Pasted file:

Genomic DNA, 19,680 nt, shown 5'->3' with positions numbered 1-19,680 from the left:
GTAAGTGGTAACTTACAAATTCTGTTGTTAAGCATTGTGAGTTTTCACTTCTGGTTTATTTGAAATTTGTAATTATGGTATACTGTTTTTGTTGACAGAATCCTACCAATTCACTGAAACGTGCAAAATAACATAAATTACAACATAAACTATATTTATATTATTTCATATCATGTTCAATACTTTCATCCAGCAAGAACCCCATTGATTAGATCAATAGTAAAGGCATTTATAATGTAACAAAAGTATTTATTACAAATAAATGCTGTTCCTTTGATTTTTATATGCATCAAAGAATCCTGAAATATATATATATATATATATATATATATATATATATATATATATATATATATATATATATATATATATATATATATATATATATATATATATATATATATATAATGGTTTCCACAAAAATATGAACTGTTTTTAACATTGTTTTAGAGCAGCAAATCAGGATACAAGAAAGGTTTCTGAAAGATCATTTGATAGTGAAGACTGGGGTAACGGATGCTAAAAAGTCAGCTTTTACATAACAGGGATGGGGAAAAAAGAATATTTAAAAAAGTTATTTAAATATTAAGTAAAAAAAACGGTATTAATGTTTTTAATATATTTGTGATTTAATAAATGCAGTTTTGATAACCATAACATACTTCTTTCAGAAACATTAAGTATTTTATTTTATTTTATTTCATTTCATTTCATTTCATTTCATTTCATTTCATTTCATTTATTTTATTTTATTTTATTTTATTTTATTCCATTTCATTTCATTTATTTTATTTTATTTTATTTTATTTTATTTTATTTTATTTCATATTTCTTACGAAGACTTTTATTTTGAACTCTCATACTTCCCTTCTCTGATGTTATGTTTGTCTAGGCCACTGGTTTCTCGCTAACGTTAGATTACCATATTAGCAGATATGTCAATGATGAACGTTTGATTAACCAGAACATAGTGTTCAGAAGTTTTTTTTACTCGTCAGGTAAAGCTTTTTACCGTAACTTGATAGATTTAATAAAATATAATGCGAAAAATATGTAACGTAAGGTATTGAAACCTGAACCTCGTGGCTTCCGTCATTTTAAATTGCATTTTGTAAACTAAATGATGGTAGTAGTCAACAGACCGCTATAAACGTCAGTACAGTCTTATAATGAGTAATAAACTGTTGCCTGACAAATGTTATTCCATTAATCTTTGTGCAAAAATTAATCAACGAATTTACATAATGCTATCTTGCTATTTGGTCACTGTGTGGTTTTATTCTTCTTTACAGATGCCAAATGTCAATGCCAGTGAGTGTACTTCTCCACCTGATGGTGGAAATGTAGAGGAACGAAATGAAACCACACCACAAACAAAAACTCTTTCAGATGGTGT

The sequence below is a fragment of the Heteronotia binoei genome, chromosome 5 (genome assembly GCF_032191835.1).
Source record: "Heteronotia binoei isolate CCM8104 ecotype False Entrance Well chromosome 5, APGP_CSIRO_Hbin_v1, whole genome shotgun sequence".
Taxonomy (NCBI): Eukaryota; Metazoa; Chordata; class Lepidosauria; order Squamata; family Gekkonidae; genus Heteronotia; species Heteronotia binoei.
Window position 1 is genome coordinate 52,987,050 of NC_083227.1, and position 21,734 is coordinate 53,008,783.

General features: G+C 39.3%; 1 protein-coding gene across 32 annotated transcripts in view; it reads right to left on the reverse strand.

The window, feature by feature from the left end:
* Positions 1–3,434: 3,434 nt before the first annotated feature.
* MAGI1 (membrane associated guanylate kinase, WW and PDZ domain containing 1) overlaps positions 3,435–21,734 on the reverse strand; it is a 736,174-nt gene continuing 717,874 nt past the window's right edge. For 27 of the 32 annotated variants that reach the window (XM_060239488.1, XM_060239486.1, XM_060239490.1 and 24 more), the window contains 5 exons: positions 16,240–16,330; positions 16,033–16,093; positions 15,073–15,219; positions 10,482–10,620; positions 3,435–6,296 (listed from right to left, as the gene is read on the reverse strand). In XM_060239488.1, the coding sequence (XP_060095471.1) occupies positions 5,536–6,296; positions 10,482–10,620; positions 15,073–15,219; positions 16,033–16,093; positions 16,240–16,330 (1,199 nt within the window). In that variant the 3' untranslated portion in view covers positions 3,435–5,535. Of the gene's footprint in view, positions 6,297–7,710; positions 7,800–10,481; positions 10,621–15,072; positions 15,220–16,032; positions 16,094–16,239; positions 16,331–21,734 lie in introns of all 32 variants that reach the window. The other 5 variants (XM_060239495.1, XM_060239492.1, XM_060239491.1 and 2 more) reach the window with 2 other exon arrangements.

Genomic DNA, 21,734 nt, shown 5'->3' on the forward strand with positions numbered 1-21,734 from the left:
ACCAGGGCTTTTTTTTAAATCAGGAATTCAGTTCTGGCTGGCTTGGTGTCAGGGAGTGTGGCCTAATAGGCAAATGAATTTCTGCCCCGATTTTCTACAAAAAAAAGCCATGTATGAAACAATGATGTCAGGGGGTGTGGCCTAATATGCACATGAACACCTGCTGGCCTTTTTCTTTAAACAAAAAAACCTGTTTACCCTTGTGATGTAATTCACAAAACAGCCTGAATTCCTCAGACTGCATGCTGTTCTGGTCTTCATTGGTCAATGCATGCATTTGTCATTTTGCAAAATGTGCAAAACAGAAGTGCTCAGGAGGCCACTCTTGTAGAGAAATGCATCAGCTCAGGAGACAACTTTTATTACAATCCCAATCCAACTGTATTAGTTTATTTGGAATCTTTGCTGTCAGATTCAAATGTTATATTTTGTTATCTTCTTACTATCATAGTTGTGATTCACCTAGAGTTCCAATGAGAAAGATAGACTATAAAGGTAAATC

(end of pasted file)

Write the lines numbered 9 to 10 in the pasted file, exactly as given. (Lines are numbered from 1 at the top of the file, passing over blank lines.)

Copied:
* Positions 1–3,434: 3,434 nt before the first annotated feature.
* MAGI1 (membrane associated guanylate kinase, WW and PDZ domain containing 1) overlaps positions 3,435–21,734 on the reverse strand; it is a 736,174-nt gene continuing 717,874 nt past the window's right edge. For 27 of the 32 annotated variants that reach the window (XM_060239488.1, XM_060239486.1, XM_060239490.1 and 24 more), the window contains 5 exons: positions 16,240–16,330; positions 16,033–16,093; positions 15,073–15,219; positions 10,482–10,620; positions 3,435–6,296 (listed from right to left, as the gene is read on the reverse strand). In XM_060239488.1, the coding sequence (XP_060095471.1) occupies positions 5,536–6,296; positions 10,482–10,620; positions 15,073–15,219; positions 16,033–16,093; positions 16,240–16,330 (1,199 nt within the window). In that variant the 3' untranslated portion in view covers positions 3,435–5,535. Of the gene's footprint in view, positions 6,297–7,710; positions 7,800–10,481; positions 10,621–15,072; positions 15,220–16,032; positions 16,094–16,239; positions 16,331–21,734 lie in introns of all 32 variants that reach the window. The other 5 variants (XM_060239495.1, XM_060239492.1, XM_060239491.1 and 2 more) reach the window with 2 other exon arrangements.